The concept of a “Republic of Beer” has been welcomed by Adam Brož, who has worked at Budějovický Budvar for 21 years and became brewmaster 11 years ago. “We are cooperating with many small breweries… to enrich the market and customers with different kinds of beer,” he explains. The brewery supports Czech microbreweries by providing them with its own brewing yeast, running trade educational events, and helping them with new recipes, including time to test them in Budvar’s labs. It also provides support for Czech producers and suppliers of hops, malt and other ingredients that are needed for beer-making. Czech microbreweries assisted by Budvar include Cobolis in Prague and Antoš in Slaný.

According to Josh, this support for Czech beer as a category matches another marketing insight: that people want “brands with a purpose”. “That could be a purpose of saving the rainforests but it could also be the fact that we’re showcasing the best of Czech beer culture. We are the national brewery but we’re also, in many ways, the big brother of lots and lots of the small breweries and craft breweries that are popping up around the Czech Republic. We don’t have an interest really in doing other Czech brewers out of business. We want to see other Czech brewers do well as it means ourselves as a brewery and as ourselves as a nation do really well.”

Another part of Czech beer culture is its beer halls, with some dating back many hundreds of years. Here you drink at long communal wooden tables, usually tucking into traditional Czech dishes such as goulash and dumplings. The team at Budvar were inspired by an illustration of a beer hall by Czech artist Josef Lada to develop a chunky new branded pint glass. Created by contemporary Czech designer Rony Plesl, it is based on glassware seen in Lada’s illustration, “Palivec and the Gang at U Kalicha on Na Bojišti Street in Prague”, from the early 20th century. It shows a group of men drinking round a table at a real-life beer hall that features in classic 1920s Czech novel The Good Soldier Švejk, written by Jaroslav Hašek and originally illustrated by Lada. The 568ml glass is being tweaked for the UK market so it can be filled right to the brim in a way preferred by British consumers and will be available in pubs, bars and restaurants in the UK from November or December.

A new bar font is being introduced in the UK early next year, with a Czech-style side-pour tap. As well as standing out on the bar top with its illuminated design, there will be notes on ingredients, provenance and tasting facing bar staff. “We are trying to improve the consumer experience as increasingly consumers are asking staff for recommendations and for information about where their beer comes from,” explains Budweiser Budvar UK’s managing director, Simon George.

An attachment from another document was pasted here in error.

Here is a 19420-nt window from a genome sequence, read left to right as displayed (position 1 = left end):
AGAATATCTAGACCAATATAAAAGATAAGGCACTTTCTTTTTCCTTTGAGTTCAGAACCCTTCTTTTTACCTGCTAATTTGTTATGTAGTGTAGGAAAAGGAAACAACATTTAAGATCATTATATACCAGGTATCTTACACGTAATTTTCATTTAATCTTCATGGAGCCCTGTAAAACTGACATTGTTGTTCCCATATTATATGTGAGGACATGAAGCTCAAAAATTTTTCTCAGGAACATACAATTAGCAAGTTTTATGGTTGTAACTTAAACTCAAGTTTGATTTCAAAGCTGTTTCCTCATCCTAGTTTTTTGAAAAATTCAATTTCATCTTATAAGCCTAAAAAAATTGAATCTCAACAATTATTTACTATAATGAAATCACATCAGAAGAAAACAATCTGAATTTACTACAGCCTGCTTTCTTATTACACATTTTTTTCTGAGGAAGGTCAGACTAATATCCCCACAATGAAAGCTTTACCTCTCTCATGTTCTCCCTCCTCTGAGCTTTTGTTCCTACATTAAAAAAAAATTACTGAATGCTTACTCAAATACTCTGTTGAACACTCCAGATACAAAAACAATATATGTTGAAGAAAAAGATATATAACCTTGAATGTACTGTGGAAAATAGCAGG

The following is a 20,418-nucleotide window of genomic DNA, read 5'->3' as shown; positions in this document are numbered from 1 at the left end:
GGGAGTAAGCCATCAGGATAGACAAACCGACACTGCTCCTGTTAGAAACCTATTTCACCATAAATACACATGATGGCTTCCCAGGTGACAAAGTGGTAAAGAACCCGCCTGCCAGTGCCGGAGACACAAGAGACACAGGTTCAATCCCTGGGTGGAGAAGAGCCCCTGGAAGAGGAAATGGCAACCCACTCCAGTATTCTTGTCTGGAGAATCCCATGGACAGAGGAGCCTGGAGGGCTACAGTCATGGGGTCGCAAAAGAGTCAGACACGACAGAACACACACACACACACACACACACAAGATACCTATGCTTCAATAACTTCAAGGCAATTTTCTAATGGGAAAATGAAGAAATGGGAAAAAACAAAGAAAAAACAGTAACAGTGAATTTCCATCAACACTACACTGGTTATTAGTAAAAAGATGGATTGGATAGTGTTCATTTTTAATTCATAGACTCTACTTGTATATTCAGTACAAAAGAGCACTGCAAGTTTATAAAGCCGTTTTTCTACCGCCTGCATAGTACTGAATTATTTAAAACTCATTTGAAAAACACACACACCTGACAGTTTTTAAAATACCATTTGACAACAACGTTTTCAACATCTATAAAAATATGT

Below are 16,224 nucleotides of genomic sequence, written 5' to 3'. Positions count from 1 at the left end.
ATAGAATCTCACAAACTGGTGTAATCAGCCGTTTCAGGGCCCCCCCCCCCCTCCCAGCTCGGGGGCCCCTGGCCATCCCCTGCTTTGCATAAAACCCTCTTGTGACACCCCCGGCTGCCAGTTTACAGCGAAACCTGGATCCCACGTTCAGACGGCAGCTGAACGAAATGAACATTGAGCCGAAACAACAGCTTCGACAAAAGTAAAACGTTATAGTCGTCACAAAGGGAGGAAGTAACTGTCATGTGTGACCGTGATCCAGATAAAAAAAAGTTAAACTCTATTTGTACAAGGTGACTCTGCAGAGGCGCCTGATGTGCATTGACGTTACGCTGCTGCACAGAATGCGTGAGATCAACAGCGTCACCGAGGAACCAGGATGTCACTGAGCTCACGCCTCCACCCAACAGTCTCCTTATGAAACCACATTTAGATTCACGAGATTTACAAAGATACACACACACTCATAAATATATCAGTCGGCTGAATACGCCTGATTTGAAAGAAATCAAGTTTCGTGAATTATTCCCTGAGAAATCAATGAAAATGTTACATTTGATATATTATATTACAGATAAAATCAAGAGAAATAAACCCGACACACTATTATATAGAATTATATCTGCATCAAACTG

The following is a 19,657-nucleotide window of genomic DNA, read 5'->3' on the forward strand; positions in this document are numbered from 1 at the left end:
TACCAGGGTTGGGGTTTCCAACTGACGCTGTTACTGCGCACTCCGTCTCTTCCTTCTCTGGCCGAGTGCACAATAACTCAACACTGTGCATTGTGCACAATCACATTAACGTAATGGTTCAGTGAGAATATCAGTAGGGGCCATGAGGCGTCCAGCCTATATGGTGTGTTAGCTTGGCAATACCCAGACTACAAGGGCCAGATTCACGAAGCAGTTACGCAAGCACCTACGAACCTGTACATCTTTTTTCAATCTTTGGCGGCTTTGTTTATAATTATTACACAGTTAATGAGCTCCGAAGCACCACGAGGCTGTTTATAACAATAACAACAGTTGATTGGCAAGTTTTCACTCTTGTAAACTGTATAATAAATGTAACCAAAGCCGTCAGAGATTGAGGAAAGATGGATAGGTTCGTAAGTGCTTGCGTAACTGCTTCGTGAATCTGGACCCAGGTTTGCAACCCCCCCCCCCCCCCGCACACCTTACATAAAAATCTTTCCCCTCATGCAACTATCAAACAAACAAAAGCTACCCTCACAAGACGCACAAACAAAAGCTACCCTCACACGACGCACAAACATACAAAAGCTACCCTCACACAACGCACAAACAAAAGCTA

The loss of trade in pubs and bars caused by the global pandemic has hampered plans to expand the availability of “tank beer” – the brewery-fresh beer transported straight from České Budějovice to Britain. With the need for a tank to be consumed within a week of arrival, throughput has been high enough in only two outlets, including Brewhemia in Edinburgh, with the other eight having to put it on hold until enough customers return. However, the new “Republic of Beer” branding is also being rolled out for the tanks alongside the other sales and marketing collateral going to all of Budvar’s customers. The branding also extends to bottles of the dark lager, which has a rich coffee and dark chocolate flavour from using heavily roasted malts. Other beers in the UK include the hazy Kräusened Lager on draught, which is unfiltered and unpasteurised for a deeper flavour, and the alcohol-free Nealko.

In České Budějovice, the pandemic has not halted Budějovický Budvar’s investments in its brewery which began eight years ago. After a new bottling plant, a new logistics centre, a new lager cellar and upgrades in the tanks for the main fermentation, the final stage is the brewing room, which will increase capacity from 1.6 million hectolitres to 2.25 million hectolitres – an increase of around 40%. However, Adam stresses that these investments do not mean Budvar is turning its back on Czech beer-making traditions and is keeping the process the same as it was when the brewery was founded 125 years ago. “I can promise we will be equipped enough and we will protect the great heritage and great beer in the next 125 years.”